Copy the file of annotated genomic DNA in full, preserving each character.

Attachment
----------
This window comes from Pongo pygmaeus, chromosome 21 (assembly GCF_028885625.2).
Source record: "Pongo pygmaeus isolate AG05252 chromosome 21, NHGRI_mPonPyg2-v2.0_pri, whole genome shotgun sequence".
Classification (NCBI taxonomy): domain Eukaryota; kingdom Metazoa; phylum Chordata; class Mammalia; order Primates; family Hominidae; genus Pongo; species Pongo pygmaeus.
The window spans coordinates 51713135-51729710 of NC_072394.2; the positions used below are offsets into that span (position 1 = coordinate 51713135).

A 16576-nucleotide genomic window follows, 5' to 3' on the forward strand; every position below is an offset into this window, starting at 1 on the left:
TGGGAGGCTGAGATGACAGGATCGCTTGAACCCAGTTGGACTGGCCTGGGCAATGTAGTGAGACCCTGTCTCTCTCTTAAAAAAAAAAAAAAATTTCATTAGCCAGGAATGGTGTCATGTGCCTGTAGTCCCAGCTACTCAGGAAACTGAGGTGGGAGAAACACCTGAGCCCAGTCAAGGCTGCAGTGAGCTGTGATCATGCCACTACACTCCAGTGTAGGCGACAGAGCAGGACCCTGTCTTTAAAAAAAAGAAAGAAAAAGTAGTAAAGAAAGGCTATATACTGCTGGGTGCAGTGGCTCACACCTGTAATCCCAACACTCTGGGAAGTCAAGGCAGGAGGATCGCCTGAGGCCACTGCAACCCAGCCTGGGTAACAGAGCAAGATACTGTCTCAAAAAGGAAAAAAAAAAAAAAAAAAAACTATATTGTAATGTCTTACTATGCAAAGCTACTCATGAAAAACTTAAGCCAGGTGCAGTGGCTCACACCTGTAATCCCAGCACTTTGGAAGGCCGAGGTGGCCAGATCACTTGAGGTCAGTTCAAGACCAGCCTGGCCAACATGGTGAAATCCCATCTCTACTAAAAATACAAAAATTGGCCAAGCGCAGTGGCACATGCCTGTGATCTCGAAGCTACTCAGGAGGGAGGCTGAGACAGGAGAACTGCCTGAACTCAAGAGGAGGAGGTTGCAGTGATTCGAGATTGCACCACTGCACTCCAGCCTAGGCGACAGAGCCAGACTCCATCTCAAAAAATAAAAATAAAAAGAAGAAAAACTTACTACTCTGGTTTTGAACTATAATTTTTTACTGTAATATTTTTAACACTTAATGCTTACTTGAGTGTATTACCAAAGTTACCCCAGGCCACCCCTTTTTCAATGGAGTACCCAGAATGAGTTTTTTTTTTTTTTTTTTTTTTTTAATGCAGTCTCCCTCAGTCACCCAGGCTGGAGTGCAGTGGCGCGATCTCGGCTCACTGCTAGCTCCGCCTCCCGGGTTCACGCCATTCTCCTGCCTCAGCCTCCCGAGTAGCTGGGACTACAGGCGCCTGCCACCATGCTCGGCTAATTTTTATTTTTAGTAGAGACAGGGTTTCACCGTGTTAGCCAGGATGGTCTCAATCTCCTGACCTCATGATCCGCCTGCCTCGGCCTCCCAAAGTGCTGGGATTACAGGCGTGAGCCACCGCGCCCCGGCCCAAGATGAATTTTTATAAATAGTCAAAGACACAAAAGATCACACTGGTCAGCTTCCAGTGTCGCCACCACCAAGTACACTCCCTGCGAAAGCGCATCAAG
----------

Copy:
This window comes from Pongo pygmaeus, chromosome 21 (assembly GCF_028885625.2).
Source record: "Pongo pygmaeus isolate AG05252 chromosome 21, NHGRI_mPonPyg2-v2.0_pri, whole genome shotgun sequence".
Classification (NCBI taxonomy): domain Eukaryota; kingdom Metazoa; phylum Chordata; class Mammalia; order Primates; family Hominidae; genus Pongo; species Pongo pygmaeus.
The window spans coordinates 51713135-51729710 of NC_072394.2; the positions used below are offsets into that span (position 1 = coordinate 51713135).

A 16576-nucleotide genomic window follows, 5' to 3' on the forward strand; every position below is an offset into this window, starting at 1 on the left:
TGGGAGGCTGAGATGACAGGATCGCTTGAACCCAGTTGGACTGGCCTGGGCAATGTAGTGAGACCCTGTCTCTCTCTTAAAAAAAAAAAAAAATTTCATTAGCCAGGAATGGTGTCATGTGCCTGTAGTCCCAGCTACTCAGGAAACTGAGGTGGGAGAAACACCTGAGCCCAGTCAAGGCTGCAGTGAGCTGTGATCATGCCACTACACTCCAGTGTAGGCGACAGAGCAGGACCCTGTCTTTAAAAAAAAGAAAGAAAAAGTAGTAAAGAAAGGCTATATACTGCTGGGTGCAGTGGCTCACACCTGTAATCCCAACACTCTGGGAAGTCAAGGCAGGAGGATCGCCTGAGGCCACTGCAACCCAGCCTGGGTAACAGAGCAAGATACTGTCTCAAAAAGGAAAAAAAAAAAAAAAAAAAACTATATTGTAATGTCTTACTATGCAAAGCTACTCATGAAAAACTTAAGCCAGGTGCAGTGGCTCACACCTGTAATCCCAGCACTTTGGAAGGCCGAGGTGGCCAGATCACTTGAGGTCAGTTCAAGACCAGCCTGGCCAACATGGTGAAATCCCATCTCTACTAAAAATACAAAAATTGGCCAAGCGCAGTGGCACATGCCTGTGATCTCGAAGCTACTCAGGAGGGAGGCTGAGACAGGAGAACTGCCTGAACTCAAGAGGAGGAGGTTGCAGTGATTCGAGATTGCACCACTGCACTCCAGCCTAGGCGACAGAGCCAGACTCCATCTCAAAAAATAAAAATAAAAAGAAGAAAAACTTACTACTCTGGTTTTGAACTATAATTTTTTACTGTAATATTTTTAACACTTAATGCTTACTTGAGTGTATTACCAAAGTTACCCCAGGCCACCCCTTTTTCAATGGAGTACCCAGAATGAGTTTTTTTTTTTTTTTTTTTTTTTTAATGCAGTCTCCCTCAGTCACCCAGGCTGGAGTGCAGTGGCGCGATCTCGGCTCACTGCTAGCTCCGCCTCCCGGGTTCACGCCATTCTCCTGCCTCAGCCTCCCGAGTAGCTGGGACTACAGGCGCCTGCCACCATGCTCGGCTAATTTTTATTTTTAGTAGAGACAGGGTTTCACCGTGTTAGCCAGGATGGTCTCAATCTCCTGACCTCATGATCCGCCTGCCTCGGCCTCCCAAAGTGCTGGGATTACAGGCGTGAGCCACCGCGCCCCGGCCCAAGATGAATTTTTATAAATAGTCAAAGACACAAAAGATCACACTGGTCAGCTTCCAGTGTCGCCACCACCAAGTACACTCCCTGCGAAAGCGCATCAAG